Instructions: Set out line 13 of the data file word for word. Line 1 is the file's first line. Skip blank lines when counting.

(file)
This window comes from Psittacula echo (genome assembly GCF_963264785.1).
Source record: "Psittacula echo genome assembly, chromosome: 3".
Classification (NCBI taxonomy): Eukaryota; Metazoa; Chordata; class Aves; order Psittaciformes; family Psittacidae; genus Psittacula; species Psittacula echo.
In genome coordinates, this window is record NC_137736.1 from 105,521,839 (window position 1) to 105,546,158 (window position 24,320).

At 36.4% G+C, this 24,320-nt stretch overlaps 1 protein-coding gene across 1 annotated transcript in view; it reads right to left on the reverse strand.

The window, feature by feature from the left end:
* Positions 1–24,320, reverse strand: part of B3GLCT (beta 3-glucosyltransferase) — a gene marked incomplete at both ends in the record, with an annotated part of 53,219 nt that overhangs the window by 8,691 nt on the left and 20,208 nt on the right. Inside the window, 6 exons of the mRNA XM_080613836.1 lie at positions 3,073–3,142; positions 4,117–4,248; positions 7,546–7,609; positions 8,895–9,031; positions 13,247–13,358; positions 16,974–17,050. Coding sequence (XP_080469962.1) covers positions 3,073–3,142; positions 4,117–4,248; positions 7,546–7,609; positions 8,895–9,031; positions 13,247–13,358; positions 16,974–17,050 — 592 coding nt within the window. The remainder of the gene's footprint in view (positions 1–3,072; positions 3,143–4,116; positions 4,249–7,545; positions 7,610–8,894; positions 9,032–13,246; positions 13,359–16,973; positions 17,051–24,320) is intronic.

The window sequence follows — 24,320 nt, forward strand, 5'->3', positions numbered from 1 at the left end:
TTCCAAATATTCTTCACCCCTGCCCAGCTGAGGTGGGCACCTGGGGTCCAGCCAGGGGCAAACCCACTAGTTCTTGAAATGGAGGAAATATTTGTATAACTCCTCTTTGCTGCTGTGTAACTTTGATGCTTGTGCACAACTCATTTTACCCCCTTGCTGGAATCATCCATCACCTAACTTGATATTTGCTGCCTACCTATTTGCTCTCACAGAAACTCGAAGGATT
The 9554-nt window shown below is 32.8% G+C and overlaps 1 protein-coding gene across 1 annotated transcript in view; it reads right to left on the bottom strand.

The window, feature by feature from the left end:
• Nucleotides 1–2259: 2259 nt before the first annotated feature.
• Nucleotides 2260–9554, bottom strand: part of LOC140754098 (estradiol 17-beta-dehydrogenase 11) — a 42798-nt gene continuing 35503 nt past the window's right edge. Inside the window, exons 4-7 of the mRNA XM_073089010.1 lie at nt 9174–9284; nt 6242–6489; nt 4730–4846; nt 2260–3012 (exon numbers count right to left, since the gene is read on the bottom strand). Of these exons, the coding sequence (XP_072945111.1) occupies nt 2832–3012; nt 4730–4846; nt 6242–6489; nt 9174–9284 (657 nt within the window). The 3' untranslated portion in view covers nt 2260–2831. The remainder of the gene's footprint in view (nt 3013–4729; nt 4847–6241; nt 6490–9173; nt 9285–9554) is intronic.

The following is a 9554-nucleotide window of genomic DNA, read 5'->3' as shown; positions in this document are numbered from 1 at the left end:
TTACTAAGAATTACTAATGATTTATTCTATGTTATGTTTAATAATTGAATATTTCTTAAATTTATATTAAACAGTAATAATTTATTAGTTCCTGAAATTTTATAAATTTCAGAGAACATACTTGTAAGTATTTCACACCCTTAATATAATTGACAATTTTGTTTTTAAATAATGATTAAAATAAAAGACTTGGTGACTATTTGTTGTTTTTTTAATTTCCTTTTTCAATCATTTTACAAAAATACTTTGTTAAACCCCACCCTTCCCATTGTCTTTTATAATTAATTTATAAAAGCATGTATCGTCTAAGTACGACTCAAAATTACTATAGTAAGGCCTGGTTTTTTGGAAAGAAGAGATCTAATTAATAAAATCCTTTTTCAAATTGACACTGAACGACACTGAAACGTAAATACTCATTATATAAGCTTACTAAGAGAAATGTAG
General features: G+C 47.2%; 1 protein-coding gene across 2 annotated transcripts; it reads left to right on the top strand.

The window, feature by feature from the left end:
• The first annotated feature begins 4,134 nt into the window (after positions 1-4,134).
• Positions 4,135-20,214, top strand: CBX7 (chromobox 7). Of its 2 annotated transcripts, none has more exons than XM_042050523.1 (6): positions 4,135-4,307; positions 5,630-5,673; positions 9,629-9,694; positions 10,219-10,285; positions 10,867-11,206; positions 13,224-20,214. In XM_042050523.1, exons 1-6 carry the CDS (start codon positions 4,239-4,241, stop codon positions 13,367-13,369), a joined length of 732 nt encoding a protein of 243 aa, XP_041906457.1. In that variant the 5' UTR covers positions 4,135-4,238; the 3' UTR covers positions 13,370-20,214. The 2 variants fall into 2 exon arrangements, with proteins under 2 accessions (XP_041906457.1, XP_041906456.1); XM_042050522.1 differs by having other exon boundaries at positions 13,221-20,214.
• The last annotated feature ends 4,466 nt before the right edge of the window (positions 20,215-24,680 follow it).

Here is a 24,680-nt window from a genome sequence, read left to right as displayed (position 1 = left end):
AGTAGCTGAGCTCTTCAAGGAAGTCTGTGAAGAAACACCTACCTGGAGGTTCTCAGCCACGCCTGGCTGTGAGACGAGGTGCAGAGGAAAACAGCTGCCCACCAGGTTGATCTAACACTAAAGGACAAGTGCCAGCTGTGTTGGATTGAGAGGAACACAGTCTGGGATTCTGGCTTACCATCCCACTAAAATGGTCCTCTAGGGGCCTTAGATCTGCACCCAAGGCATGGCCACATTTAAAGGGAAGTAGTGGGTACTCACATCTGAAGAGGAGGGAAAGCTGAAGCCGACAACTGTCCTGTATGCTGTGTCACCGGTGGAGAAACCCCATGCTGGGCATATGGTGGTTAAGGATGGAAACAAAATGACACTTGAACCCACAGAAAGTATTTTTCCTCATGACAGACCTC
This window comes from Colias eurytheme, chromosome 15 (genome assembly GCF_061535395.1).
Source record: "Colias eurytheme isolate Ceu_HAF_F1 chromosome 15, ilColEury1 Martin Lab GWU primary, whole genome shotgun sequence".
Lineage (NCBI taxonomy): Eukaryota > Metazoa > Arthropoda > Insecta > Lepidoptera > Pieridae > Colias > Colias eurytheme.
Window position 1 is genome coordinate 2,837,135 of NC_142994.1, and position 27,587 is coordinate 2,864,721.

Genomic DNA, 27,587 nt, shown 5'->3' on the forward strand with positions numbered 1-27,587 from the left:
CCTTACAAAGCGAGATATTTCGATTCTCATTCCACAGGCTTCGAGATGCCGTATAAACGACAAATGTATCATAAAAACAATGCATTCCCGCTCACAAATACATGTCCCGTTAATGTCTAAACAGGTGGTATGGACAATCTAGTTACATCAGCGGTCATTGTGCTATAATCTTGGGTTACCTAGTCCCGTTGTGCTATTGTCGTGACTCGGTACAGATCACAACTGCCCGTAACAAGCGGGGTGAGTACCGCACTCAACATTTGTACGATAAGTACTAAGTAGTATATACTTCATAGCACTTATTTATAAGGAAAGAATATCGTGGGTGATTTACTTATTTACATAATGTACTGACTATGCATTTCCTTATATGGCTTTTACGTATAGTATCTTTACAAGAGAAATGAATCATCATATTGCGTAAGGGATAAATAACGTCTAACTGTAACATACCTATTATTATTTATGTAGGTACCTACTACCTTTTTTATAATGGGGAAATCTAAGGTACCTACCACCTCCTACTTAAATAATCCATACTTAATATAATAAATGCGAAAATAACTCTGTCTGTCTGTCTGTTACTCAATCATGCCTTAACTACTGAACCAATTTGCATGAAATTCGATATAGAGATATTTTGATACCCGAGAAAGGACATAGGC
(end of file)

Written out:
• Nucleotides 2260–9554, bottom strand: part of LOC140754098 (estradiol 17-beta-dehydrogenase 11) — a 42798-nt gene continuing 35503 nt past the window's right edge. Inside the window, exons 4-7 of the mRNA XM_073089010.1 lie at nt 9174–9284; nt 6242–6489; nt 4730–4846; nt 2260–3012 (exon numbers count right to left, since the gene is read on the bottom strand). Of these exons, the coding sequence (XP_072945111.1) occupies nt 2832–3012; nt 4730–4846; nt 6242–6489; nt 9174–9284 (657 nt within the window). The 3' untranslated portion in view covers nt 2260–2831. The remainder of the gene's footprint in view (nt 3013–4729; nt 4847–6241; nt 6490–9173; nt 9285–9554) is intronic.